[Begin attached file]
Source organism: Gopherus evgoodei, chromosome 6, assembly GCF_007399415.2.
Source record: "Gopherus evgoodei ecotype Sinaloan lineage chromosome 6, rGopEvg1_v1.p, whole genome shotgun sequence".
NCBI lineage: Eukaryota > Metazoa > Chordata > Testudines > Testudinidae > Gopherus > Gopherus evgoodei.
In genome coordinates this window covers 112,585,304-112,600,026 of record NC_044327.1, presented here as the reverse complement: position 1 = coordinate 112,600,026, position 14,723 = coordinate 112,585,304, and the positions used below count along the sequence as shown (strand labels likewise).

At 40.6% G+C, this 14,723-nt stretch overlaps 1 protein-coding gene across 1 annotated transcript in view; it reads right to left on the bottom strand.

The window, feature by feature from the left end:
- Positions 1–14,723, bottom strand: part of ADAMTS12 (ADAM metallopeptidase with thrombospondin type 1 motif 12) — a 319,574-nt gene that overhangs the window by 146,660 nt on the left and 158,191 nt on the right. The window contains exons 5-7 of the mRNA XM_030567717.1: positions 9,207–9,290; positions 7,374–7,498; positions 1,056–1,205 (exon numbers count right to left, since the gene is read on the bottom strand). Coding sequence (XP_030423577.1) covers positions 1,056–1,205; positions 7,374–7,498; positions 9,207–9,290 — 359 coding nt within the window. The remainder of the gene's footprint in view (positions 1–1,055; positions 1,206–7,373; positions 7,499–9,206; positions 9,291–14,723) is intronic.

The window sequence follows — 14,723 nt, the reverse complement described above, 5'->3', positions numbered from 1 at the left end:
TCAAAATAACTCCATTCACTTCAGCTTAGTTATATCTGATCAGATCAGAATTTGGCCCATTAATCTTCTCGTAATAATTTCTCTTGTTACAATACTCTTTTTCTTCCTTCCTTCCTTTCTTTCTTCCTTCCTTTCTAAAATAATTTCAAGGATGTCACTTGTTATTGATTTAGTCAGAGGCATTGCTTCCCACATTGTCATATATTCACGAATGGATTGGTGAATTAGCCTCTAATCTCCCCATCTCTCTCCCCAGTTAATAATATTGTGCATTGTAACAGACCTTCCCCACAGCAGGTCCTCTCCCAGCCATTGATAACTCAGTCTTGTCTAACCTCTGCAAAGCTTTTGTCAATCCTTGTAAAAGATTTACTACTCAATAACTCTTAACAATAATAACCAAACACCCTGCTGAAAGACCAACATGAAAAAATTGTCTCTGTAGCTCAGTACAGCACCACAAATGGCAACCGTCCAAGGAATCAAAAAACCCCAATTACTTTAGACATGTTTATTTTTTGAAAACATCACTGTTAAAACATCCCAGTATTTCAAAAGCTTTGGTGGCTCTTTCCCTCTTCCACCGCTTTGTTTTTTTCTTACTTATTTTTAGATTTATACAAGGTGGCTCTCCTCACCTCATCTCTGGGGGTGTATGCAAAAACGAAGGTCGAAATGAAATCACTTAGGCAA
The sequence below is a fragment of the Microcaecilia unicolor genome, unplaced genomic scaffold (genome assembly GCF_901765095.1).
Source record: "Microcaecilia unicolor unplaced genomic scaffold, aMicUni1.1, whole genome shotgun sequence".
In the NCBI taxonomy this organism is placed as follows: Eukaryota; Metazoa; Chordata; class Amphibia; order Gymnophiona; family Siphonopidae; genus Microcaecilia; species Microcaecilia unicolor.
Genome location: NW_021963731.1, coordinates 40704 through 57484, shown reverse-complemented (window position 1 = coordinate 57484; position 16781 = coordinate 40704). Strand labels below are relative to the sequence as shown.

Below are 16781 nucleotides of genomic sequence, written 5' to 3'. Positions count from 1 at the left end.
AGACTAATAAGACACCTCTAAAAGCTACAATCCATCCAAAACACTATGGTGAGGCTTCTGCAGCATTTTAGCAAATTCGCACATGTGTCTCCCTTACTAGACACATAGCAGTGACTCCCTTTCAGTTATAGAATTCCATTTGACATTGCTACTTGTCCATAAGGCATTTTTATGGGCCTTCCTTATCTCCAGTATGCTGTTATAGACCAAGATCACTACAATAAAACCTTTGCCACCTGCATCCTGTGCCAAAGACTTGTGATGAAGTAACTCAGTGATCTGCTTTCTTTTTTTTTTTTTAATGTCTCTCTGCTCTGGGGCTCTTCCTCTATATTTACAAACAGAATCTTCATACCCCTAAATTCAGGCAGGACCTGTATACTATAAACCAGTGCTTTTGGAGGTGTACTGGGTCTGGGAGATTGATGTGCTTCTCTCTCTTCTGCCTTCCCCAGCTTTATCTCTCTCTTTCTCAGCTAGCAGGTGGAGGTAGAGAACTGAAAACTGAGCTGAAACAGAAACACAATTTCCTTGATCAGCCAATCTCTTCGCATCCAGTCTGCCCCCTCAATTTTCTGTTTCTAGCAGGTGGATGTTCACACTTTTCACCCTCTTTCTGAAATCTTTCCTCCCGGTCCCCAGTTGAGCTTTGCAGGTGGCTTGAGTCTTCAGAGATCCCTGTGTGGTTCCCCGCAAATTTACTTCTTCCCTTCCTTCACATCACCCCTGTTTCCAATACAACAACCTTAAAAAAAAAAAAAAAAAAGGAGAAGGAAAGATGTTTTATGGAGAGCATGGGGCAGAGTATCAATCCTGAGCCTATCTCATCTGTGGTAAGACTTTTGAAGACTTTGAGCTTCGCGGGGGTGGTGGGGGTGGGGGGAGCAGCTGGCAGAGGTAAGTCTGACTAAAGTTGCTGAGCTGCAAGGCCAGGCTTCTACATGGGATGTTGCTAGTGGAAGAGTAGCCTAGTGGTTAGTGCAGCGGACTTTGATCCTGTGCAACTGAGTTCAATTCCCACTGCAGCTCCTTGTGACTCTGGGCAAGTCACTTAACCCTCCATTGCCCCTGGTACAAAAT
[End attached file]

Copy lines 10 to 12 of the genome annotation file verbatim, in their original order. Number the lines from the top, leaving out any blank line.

The sequence below is a fragment of the Microcaecilia unicolor genome, unplaced genomic scaffold (genome assembly GCF_901765095.1).
Source record: "Microcaecilia unicolor unplaced genomic scaffold, aMicUni1.1, whole genome shotgun sequence".
In the NCBI taxonomy this organism is placed as follows: Eukaryota; Metazoa; Chordata; class Amphibia; order Gymnophiona; family Siphonopidae; genus Microcaecilia; species Microcaecilia unicolor.